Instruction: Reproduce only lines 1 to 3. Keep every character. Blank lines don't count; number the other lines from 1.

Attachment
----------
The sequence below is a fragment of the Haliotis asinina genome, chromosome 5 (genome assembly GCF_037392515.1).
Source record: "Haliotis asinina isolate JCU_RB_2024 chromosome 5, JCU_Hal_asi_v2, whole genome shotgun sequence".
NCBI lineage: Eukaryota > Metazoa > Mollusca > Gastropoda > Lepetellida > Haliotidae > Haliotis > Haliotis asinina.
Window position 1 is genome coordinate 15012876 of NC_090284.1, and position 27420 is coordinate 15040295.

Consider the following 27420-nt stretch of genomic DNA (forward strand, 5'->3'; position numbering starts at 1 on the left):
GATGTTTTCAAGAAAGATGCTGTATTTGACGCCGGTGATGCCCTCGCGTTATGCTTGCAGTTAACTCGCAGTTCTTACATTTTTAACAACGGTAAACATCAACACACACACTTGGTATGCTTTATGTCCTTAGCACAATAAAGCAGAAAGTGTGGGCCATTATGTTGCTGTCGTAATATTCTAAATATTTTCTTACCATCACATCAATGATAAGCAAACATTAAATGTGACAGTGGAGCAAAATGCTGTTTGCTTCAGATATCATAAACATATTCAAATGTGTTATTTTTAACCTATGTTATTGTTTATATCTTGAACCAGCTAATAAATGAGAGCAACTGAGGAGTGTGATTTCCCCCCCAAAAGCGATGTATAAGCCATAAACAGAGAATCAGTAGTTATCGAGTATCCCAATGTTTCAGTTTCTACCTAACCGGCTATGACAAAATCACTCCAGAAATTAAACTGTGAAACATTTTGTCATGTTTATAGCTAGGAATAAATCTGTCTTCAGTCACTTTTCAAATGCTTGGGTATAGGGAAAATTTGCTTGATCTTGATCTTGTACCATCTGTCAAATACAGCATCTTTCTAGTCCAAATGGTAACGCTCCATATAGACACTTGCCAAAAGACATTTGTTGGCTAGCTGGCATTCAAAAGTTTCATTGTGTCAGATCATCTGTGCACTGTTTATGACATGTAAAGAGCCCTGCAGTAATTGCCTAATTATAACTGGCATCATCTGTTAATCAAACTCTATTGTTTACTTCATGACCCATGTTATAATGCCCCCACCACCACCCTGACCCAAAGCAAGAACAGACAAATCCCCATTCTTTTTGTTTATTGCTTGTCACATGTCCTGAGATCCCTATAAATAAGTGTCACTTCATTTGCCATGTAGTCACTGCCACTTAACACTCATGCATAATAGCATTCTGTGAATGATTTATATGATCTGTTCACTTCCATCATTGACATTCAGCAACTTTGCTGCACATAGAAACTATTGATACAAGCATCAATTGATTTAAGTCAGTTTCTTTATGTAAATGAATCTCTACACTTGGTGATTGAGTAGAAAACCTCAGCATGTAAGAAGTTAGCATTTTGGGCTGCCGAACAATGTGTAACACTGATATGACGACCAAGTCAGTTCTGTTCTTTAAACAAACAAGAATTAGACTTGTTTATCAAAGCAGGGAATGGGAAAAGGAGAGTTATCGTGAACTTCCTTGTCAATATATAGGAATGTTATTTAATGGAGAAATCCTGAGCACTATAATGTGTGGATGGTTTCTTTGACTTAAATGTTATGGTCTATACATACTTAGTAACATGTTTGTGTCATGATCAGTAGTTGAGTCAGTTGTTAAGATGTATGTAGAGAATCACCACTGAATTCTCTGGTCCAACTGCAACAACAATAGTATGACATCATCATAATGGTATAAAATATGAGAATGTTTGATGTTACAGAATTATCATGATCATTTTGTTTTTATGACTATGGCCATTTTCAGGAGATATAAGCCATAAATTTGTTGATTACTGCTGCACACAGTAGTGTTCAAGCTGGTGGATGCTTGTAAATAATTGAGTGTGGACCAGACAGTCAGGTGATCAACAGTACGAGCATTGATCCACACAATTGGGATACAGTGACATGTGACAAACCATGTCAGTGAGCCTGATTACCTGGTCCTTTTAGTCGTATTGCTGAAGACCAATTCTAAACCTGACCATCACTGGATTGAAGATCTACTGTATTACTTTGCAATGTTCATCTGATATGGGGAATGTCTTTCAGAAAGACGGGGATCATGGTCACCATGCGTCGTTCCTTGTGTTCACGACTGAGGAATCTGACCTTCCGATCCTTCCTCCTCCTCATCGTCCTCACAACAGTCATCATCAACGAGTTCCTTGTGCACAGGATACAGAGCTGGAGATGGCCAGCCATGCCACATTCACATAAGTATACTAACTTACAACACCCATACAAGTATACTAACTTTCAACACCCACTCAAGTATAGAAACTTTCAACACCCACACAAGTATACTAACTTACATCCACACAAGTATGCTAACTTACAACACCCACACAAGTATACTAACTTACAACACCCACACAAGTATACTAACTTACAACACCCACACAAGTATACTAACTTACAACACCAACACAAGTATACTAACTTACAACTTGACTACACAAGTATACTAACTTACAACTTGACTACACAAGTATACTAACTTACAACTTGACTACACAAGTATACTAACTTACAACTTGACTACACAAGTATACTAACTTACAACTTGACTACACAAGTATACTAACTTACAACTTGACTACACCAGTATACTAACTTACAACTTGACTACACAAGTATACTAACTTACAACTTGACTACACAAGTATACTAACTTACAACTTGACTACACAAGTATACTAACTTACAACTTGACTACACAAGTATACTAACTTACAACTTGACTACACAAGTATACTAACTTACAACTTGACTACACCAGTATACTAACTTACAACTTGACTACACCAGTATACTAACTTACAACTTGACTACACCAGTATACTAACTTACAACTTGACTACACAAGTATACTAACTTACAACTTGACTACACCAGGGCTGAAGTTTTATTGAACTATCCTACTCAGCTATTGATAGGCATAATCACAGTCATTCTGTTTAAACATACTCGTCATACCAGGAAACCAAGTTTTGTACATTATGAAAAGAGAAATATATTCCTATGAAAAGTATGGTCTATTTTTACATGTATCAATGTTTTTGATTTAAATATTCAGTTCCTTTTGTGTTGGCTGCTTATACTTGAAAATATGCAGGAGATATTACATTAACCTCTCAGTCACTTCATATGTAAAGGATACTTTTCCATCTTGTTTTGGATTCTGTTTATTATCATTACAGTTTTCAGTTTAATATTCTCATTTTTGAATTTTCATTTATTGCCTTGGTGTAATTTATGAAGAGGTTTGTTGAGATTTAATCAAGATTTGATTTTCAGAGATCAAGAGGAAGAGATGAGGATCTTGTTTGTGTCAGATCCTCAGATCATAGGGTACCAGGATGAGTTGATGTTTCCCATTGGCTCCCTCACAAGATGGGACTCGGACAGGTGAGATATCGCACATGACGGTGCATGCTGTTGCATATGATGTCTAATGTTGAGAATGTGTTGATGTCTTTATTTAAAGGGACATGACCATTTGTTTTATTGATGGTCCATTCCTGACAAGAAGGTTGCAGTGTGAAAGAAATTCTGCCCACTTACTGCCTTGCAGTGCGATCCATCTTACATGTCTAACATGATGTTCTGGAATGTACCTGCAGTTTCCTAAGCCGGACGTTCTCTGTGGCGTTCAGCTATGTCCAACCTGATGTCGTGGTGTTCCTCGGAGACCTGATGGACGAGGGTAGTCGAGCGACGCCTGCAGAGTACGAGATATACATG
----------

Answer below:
The sequence below is a fragment of the Haliotis asinina genome, chromosome 5 (genome assembly GCF_037392515.1).
Source record: "Haliotis asinina isolate JCU_RB_2024 chromosome 5, JCU_Hal_asi_v2, whole genome shotgun sequence".
NCBI lineage: Eukaryota > Metazoa > Mollusca > Gastropoda > Lepetellida > Haliotidae > Haliotis > Haliotis asinina.